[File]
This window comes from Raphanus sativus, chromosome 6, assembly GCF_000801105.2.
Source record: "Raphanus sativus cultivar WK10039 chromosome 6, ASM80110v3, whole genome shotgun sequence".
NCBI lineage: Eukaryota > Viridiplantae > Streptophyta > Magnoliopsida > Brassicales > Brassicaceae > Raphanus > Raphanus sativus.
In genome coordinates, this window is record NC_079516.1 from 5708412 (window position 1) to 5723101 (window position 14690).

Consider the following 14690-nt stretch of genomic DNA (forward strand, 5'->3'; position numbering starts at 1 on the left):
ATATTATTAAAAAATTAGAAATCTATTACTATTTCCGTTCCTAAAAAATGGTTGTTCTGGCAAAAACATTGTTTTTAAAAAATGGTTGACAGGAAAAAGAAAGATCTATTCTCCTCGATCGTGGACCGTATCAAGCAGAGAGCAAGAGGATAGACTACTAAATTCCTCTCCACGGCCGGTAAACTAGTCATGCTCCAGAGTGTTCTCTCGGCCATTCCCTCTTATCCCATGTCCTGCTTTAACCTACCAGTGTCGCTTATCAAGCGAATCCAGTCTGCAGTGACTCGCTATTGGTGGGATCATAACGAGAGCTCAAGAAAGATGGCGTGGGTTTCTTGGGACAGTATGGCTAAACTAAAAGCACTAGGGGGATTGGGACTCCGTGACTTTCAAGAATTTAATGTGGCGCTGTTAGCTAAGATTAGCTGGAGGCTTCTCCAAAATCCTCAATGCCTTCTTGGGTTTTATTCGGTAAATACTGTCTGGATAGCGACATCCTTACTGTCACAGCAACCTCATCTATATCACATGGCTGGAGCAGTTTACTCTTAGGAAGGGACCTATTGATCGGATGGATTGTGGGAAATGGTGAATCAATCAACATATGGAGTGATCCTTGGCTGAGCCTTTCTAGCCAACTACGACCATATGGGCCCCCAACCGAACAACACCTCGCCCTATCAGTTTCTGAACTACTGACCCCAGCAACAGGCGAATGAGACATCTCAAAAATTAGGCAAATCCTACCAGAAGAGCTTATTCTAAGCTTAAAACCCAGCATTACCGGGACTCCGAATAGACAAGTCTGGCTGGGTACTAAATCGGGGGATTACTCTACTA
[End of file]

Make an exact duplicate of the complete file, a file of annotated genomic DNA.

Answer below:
This window comes from Raphanus sativus, chromosome 6, assembly GCF_000801105.2.
Source record: "Raphanus sativus cultivar WK10039 chromosome 6, ASM80110v3, whole genome shotgun sequence".
NCBI lineage: Eukaryota > Viridiplantae > Streptophyta > Magnoliopsida > Brassicales > Brassicaceae > Raphanus > Raphanus sativus.
In genome coordinates, this window is record NC_079516.1 from 5708412 (window position 1) to 5723101 (window position 14690).

Consider the following 14690-nt stretch of genomic DNA (forward strand, 5'->3'; position numbering starts at 1 on the left):
ATATTATTAAAAAATTAGAAATCTATTACTATTTCCGTTCCTAAAAAATGGTTGTTCTGGCAAAAACATTGTTTTTAAAAAATGGTTGACAGGAAAAAGAAAGATCTATTCTCCTCGATCGTGGACCGTATCAAGCAGAGAGCAAGAGGATAGACTACTAAATTCCTCTCCACGGCCGGTAAACTAGTCATGCTCCAGAGTGTTCTCTCGGCCATTCCCTCTTATCCCATGTCCTGCTTTAACCTACCAGTGTCGCTTATCAAGCGAATCCAGTCTGCAGTGACTCGCTATTGGTGGGATCATAACGAGAGCTCAAGAAAGATGGCGTGGGTTTCTTGGGACAGTATGGCTAAACTAAAAGCACTAGGGGGATTGGGACTCCGTGACTTTCAAGAATTTAATGTGGCGCTGTTAGCTAAGATTAGCTGGAGGCTTCTCCAAAATCCTCAATGCCTTCTTGGGTTTTATTCGGTAAATACTGTCTGGATAGCGACATCCTTACTGTCACAGCAACCTCATCTATATCACATGGCTGGAGCAGTTTACTCTTAGGAAGGGACCTATTGATCGGATGGATTGTGGGAAATGGTGAATCAATCAACATATGGAGTGATCCTTGGCTGAGCCTTTCTAGCCAACTACGACCATATGGGCCCCCAACCGAACAACACCTCGCCCTATCAGTTTCTGAACTACTGACCCCAGCAACAGGCGAATGAGACATCTCAAAAATTAGGCAAATCCTACCAGAAGAGCTTATTCTAAGCTTAAAACCCAGCATTACCGGGACTCCGAATAGACAAGTCTGGCTGGGTACTAAATCGGGGGATTACTCTACTA